Katrinia Kadoski lived in Clayoquot Sound for three years, caretaking ‘Cougar Annie’ Jordan’s garden, immersing herself in the folklore surrounding the legendary pioneer, while living off the grid.
In her performance, Kadoski uses dramatic narrative, images, letters and original compositions to celebrate the life of pioneer Ada Annie Jordan, who earned her nickname by shooting dozens of cougars to supplement her income.
On this edition of ‘Today in B.C.’, host Peter McCully asked Kadoski about the legend of ‘Cougar Annie’.
“She was five foot two and had hands like a logger,” said Kadoski. “You hear the stories about hunting a cougar in the middle of the night and how it had two toes in the trap and how her son Lawrie was killed, and that the person that killed him ended up getting eaten by a cougar and the buttons of that guy's coat fell out of the belly when she skinned it open. It's these sort of things that you can't really make up that tend to live on for a long time in people's imaginations. I think it's ultimately what this story does to somebody's imagination. I think that's what makes it a bit infectious.”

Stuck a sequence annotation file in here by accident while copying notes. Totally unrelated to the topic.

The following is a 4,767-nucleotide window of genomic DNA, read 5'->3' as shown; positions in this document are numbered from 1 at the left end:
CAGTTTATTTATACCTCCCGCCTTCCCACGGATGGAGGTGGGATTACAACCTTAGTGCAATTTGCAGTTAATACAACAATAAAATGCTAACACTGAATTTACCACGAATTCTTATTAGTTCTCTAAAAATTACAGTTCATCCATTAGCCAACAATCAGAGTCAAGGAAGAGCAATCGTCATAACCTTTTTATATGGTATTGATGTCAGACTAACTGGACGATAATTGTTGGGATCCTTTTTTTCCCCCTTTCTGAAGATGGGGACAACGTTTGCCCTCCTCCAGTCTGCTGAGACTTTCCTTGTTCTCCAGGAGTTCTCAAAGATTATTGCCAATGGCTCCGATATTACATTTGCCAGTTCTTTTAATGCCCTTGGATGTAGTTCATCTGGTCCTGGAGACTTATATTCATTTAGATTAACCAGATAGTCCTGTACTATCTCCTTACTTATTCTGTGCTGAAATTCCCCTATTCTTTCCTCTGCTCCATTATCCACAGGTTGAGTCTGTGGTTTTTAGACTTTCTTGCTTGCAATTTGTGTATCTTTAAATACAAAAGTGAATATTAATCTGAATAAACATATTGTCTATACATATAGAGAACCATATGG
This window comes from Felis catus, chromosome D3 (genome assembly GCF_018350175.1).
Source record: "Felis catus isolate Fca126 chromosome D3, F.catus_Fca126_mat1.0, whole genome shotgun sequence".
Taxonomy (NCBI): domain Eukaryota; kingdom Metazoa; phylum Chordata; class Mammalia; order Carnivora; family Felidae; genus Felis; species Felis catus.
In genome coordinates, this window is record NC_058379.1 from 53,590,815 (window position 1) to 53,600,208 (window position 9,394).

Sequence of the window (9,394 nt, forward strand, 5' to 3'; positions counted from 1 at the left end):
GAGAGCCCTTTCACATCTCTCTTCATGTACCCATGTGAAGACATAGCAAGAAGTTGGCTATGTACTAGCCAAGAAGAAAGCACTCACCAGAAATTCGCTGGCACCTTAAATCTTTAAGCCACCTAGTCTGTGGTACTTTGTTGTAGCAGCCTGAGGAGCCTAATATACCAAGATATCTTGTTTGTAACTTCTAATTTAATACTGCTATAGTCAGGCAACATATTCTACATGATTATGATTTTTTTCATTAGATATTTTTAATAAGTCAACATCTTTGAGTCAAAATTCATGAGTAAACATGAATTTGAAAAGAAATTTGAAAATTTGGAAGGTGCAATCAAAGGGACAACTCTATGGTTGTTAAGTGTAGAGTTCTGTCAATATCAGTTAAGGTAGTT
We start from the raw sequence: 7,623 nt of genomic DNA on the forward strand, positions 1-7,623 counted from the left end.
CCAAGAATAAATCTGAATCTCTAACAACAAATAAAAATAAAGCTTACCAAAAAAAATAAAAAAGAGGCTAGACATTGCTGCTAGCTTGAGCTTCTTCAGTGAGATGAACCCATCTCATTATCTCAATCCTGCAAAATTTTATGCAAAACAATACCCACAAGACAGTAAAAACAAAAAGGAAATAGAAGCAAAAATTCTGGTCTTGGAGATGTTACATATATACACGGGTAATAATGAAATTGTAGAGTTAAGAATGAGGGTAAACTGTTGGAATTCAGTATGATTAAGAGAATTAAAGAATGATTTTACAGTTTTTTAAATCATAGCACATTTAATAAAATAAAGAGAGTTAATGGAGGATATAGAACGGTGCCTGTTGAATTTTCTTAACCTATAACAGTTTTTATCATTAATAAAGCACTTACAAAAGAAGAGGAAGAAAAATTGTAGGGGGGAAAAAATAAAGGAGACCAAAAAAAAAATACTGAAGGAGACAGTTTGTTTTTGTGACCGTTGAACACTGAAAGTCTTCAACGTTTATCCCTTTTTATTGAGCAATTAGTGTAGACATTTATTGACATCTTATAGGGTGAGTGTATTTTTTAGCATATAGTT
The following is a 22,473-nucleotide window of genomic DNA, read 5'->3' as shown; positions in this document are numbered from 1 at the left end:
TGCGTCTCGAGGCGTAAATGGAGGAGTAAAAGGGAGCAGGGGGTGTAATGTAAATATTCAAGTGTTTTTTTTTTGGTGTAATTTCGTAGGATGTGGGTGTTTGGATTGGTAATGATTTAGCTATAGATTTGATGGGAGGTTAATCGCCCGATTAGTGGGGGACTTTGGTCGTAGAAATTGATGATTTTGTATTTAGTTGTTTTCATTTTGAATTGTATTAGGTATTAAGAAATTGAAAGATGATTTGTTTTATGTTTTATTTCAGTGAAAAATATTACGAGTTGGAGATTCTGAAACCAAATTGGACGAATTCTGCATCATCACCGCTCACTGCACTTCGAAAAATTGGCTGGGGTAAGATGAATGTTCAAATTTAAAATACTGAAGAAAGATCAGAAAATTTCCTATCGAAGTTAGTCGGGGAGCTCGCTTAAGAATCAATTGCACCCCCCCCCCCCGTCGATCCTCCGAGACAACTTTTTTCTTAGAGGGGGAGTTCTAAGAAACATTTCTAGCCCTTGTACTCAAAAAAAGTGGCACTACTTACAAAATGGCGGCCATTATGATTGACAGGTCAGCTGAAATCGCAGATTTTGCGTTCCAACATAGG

The California-born Jordan settled in the Clayoquot coastal rainforest in 1915 with her first husband and three young children. A five-acre garden she carved out of the wilderness provided food and income throughout her long life. She gave birth to eight more children in the remote location and rarely left the property until old age and blindness forced her to relocate to Port Alberni, where she died at the age of 97.
Jordan was anything but a typical woman. She trapped more than 70 cougars, homesteaded a rainforest bog, opened a remote post office and outlived four husbands.
Kadoski has been a musician from an early age, and recently released a box set of four albums, three of which were recorded during the pandemic, the single ‘Moonbeams’ is featured during the interview.
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